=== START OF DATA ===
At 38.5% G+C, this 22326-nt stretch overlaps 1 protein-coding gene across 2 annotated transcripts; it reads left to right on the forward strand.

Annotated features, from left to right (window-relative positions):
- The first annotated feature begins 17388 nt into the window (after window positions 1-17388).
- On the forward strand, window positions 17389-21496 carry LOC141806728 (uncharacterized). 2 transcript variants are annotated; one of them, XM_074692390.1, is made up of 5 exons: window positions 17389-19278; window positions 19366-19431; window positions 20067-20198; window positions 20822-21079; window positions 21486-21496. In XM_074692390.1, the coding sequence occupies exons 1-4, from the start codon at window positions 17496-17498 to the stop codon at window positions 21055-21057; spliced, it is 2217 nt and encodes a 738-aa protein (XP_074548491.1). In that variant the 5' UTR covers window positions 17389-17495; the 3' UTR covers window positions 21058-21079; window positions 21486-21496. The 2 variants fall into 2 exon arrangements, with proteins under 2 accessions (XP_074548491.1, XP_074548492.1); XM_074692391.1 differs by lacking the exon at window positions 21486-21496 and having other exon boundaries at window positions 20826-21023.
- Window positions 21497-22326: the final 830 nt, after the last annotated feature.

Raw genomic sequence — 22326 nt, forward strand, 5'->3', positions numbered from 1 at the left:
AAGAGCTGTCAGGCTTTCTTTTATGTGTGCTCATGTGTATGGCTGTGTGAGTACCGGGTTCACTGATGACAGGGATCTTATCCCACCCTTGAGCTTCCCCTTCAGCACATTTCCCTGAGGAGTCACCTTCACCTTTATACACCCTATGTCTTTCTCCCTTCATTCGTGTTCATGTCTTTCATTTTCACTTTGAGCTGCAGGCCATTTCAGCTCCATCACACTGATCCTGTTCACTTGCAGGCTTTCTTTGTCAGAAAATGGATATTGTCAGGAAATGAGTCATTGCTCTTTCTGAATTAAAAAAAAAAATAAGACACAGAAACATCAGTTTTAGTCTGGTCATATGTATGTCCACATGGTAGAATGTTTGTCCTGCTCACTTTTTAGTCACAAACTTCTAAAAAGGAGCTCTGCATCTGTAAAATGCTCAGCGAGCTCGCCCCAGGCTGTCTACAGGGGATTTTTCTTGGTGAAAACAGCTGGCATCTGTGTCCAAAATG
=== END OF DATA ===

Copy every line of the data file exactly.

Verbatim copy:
At 38.5% G+C, this 22326-nt stretch overlaps 1 protein-coding gene across 2 annotated transcripts; it reads left to right on the forward strand.

Annotated features, from left to right (window-relative positions):
- The first annotated feature begins 17388 nt into the window (after window positions 1-17388).
- On the forward strand, window positions 17389-21496 carry LOC141806728 (uncharacterized). 2 transcript variants are annotated; one of them, XM_074692390.1, is made up of 5 exons: window positions 17389-19278; window positions 19366-19431; window positions 20067-20198; window positions 20822-21079; window positions 21486-21496. In XM_074692390.1, the coding sequence occupies exons 1-4, from the start codon at window positions 17496-17498 to the stop codon at window positions 21055-21057; spliced, it is 2217 nt and encodes a 738-aa protein (XP_074548491.1). In that variant the 5' UTR covers window positions 17389-17495; the 3' UTR covers window positions 21058-21079; window positions 21486-21496. The 2 variants fall into 2 exon arrangements, with proteins under 2 accessions (XP_074548491.1, XP_074548492.1); XM_074692391.1 differs by lacking the exon at window positions 21486-21496 and having other exon boundaries at window positions 20826-21023.
- Window positions 21497-22326: the final 830 nt, after the last annotated feature.

Raw genomic sequence — 22326 nt, forward strand, 5'->3', positions numbered from 1 at the left:
AAGAGCTGTCAGGCTTTCTTTTATGTGTGCTCATGTGTATGGCTGTGTGAGTACCGGGTTCACTGATGACAGGGATCTTATCCCACCCTTGAGCTTCCCCTTCAGCACATTTCCCTGAGGAGTCACCTTCACCTTTATACACCCTATGTCTTTCTCCCTTCATTCGTGTTCATGTCTTTCATTTTCACTTTGAGCTGCAGGCCATTTCAGCTCCATCACACTGATCCTGTTCACTTGCAGGCTTTCTTTGTCAGAAAATGGATATTGTCAGGAAATGAGTCATTGCTCTTTCTGAATTAAAAAAAAAAATAAGACACAGAAACATCAGTTTTAGTCTGGTCATATGTATGTCCACATGGTAGAATGTTTGTCCTGCTCACTTTTTAGTCACAAACTTCTAAAAAGGAGCTCTGCATCTGTAAAATGCTCAGCGAGCTCGCCCCAGGCTGTCTACAGGGGATTTTTCTTGGTGAAAACAGCTGGCATCTGTGTCCAAAATG